Sherman said the Cape League will get the “Spaceball” back once Endeavour’s 16-day mission concludes. “It will probably be a couple of weeks after Endeavour’s return to Earth,” he said. “We expect there will be some sort of presentation ceremony, possibly at the Johnson Space Center in Houston. Then it will go on public display at our Hall of Fame Museum on Main Street in Hyannis. “We hope that those who see this piece of Cape League and NASA history will remember the wonderful little girl who inspired its journey to the heavens.”
This is Endeavour’s 25th flight into space and the 36th Space Shuttle flight to the ISS. The six-man crew of astronauts includes Capt. Kelly, the mission commander, pilot Gregory H. Johnson, Greg Chamitoff, Andrew Feustel, Michael Fincke and the European Space Agency’s Roberto Vittori, all mission specialists.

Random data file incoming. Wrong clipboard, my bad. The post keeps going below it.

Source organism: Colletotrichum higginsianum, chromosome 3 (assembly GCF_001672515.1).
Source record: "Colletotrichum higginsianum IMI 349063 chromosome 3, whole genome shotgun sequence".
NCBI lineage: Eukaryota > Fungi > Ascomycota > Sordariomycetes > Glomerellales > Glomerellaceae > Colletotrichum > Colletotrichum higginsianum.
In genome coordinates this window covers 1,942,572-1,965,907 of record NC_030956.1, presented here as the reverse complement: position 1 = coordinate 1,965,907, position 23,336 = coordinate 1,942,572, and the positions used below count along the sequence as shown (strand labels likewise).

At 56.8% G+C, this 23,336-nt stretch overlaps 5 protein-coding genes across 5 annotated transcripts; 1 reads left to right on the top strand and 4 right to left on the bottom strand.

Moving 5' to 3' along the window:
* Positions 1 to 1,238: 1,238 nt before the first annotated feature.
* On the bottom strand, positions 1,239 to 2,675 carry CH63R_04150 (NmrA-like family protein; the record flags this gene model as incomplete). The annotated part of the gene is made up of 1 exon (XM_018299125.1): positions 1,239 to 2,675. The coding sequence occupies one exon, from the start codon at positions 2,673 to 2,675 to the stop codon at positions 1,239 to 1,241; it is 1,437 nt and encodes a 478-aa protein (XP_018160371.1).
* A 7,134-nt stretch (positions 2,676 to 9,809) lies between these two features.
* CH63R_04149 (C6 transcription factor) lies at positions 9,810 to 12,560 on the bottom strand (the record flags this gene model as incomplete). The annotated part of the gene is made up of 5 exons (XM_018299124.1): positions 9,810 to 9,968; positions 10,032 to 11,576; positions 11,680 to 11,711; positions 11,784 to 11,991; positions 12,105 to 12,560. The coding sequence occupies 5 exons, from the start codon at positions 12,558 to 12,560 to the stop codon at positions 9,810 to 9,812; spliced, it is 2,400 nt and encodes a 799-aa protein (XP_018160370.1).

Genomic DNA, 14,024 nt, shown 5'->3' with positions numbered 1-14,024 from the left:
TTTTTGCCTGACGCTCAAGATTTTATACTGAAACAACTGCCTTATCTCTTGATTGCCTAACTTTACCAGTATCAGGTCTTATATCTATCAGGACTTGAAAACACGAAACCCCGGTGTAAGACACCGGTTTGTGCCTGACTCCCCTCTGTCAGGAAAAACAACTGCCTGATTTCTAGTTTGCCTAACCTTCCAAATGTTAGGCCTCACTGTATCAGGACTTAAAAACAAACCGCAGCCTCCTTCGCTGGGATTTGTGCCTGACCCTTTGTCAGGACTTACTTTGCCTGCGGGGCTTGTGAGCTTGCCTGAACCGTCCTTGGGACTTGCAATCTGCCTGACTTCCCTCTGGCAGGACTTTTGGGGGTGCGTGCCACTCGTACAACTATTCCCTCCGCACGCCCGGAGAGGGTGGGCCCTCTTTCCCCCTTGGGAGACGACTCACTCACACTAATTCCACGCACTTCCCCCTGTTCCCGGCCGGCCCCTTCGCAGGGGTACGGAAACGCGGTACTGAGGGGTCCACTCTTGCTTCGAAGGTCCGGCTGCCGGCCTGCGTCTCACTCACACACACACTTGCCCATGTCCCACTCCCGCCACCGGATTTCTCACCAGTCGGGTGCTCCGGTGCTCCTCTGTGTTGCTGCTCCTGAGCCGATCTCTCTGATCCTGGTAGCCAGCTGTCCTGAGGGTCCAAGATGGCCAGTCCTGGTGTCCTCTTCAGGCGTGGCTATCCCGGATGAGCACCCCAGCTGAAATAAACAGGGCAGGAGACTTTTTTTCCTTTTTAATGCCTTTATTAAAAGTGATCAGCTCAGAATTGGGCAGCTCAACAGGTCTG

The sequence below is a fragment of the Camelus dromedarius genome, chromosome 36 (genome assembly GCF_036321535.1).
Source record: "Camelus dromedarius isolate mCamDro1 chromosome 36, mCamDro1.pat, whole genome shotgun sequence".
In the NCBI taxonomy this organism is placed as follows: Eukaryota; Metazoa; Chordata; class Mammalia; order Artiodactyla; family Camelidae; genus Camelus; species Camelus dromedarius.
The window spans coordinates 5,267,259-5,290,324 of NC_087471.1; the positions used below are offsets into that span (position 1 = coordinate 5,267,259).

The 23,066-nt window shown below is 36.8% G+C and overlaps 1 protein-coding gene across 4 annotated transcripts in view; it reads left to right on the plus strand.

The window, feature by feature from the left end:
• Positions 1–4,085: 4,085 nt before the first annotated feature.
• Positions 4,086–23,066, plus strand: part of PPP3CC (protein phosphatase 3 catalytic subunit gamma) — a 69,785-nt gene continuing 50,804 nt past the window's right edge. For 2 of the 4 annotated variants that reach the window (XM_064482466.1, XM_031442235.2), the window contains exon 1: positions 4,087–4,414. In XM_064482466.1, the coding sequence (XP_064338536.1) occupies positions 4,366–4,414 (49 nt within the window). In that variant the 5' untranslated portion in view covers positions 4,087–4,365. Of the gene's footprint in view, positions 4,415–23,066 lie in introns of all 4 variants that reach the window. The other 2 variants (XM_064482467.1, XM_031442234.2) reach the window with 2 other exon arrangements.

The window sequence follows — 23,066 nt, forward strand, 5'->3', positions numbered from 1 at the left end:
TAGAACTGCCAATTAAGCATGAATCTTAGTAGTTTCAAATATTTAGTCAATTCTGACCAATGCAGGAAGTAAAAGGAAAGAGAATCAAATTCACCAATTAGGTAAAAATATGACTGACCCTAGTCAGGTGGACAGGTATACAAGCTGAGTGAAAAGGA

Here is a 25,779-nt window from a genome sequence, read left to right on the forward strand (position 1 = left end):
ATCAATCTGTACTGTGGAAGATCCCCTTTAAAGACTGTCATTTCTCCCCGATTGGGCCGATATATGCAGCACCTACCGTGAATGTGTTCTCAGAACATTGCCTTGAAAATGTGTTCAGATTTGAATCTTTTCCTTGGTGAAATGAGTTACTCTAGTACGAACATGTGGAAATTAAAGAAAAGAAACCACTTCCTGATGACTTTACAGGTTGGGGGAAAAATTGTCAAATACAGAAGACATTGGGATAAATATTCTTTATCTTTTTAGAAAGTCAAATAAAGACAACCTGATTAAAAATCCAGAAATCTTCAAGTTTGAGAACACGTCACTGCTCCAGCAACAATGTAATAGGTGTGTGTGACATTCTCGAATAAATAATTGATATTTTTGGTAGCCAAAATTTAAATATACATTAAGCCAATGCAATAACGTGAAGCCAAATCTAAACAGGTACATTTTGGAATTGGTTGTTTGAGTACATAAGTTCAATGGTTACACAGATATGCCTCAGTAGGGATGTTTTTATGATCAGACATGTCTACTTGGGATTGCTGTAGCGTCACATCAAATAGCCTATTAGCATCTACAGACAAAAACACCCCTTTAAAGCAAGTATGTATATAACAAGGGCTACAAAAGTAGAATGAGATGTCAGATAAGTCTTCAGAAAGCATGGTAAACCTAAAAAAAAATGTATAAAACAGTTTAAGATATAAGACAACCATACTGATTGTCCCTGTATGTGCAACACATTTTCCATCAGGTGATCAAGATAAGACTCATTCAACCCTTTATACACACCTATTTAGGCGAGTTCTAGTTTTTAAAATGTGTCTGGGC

Baseballs have gone into orbit before. In 2008, NASA astronaut Garrett Reisman tossed the ceremonial first pitch from the International Space Station prior to a New York Yankees’ home game against the Boston Red Sox. The first pitch for the 2002 World Series actually took place aboard the ISS when Peggy Whitson threw the ball to the Expedition 5 commander. And in October 1995, baseballs from the American and National leagues were seen floating near the windows of the Earth-orbiting Space Shuttle Columbia, with Earth in the background.
It is believed, however, that Cape Cod’s “Spaceball” is the first from a collegiate summer league to enter Earth orbit.